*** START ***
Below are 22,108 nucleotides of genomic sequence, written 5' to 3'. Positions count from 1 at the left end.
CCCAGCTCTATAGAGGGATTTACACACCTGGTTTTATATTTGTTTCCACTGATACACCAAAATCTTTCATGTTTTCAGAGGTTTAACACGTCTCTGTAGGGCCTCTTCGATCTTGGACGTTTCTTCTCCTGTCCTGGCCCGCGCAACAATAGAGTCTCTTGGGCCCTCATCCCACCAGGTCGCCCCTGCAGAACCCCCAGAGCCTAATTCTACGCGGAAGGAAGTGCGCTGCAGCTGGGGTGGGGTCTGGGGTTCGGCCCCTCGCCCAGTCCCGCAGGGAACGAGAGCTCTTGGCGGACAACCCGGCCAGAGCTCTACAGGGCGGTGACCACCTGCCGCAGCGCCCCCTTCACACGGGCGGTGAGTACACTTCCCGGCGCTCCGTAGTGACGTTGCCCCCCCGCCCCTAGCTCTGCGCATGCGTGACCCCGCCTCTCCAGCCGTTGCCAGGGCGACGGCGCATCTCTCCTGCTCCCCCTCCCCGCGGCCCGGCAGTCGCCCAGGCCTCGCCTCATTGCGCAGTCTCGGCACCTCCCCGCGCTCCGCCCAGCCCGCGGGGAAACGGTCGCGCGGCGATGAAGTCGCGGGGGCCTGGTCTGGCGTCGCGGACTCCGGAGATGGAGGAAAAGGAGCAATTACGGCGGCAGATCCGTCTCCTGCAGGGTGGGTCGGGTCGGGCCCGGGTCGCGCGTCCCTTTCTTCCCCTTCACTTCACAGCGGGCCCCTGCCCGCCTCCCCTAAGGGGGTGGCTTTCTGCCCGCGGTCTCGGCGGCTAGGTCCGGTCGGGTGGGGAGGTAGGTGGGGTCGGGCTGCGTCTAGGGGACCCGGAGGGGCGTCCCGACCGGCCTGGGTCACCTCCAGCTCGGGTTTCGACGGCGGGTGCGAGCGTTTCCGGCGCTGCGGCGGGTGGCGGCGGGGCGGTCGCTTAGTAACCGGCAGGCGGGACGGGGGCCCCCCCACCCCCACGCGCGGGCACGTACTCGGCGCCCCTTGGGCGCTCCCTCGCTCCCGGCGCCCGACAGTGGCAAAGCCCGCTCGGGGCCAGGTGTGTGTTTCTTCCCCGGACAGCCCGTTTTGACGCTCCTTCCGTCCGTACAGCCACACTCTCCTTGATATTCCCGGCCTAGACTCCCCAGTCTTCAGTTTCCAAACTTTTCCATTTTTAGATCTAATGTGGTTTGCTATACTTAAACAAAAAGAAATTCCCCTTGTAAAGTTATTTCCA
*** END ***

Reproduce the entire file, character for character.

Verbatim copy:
Below are 22,108 nucleotides of genomic sequence, written 5' to 3'. Positions count from 1 at the left end.
CCCAGCTCTATAGAGGGATTTACACACCTGGTTTTATATTTGTTTCCACTGATACACCAAAATCTTTCATGTTTTCAGAGGTTTAACACGTCTCTGTAGGGCCTCTTCGATCTTGGACGTTTCTTCTCCTGTCCTGGCCCGCGCAACAATAGAGTCTCTTGGGCCCTCATCCCACCAGGTCGCCCCTGCAGAACCCCCAGAGCCTAATTCTACGCGGAAGGAAGTGCGCTGCAGCTGGGGTGGGGTCTGGGGTTCGGCCCCTCGCCCAGTCCCGCAGGGAACGAGAGCTCTTGGCGGACAACCCGGCCAGAGCTCTACAGGGCGGTGACCACCTGCCGCAGCGCCCCCTTCACACGGGCGGTGAGTACACTTCCCGGCGCTCCGTAGTGACGTTGCCCCCCCGCCCCTAGCTCTGCGCATGCGTGACCCCGCCTCTCCAGCCGTTGCCAGGGCGACGGCGCATCTCTCCTGCTCCCCCTCCCCGCGGCCCGGCAGTCGCCCAGGCCTCGCCTCATTGCGCAGTCTCGGCACCTCCCCGCGCTCCGCCCAGCCCGCGGGGAAACGGTCGCGCGGCGATGAAGTCGCGGGGGCCTGGTCTGGCGTCGCGGACTCCGGAGATGGAGGAAAAGGAGCAATTACGGCGGCAGATCCGTCTCCTGCAGGGTGGGTCGGGTCGGGCCCGGGTCGCGCGTCCCTTTCTTCCCCTTCACTTCACAGCGGGCCCCTGCCCGCCTCCCCTAAGGGGGTGGCTTTCTGCCCGCGGTCTCGGCGGCTAGGTCCGGTCGGGTGGGGAGGTAGGTGGGGTCGGGCTGCGTCTAGGGGACCCGGAGGGGCGTCCCGACCGGCCTGGGTCACCTCCAGCTCGGGTTTCGACGGCGGGTGCGAGCGTTTCCGGCGCTGCGGCGGGTGGCGGCGGGGCGGTCGCTTAGTAACCGGCAGGCGGGACGGGGGCCCCCCCACCCCCACGCGCGGGCACGTACTCGGCGCCCCTTGGGCGCTCCCTCGCTCCCGGCGCCCGACAGTGGCAAAGCCCGCTCGGGGCCAGGTGTGTGTTTCTTCCCCGGACAGCCCGTTTTGACGCTCCTTCCGTCCGTACAGCCACACTCTCCTTGATATTCCCGGCCTAGACTCCCCAGTCTTCAGTTTCCAAACTTTTCCATTTTTAGATCTAATGTGGTTTGCTATACTTAAACAAAAAGAAATTCCCCTTGTAAAGTTATTTCCA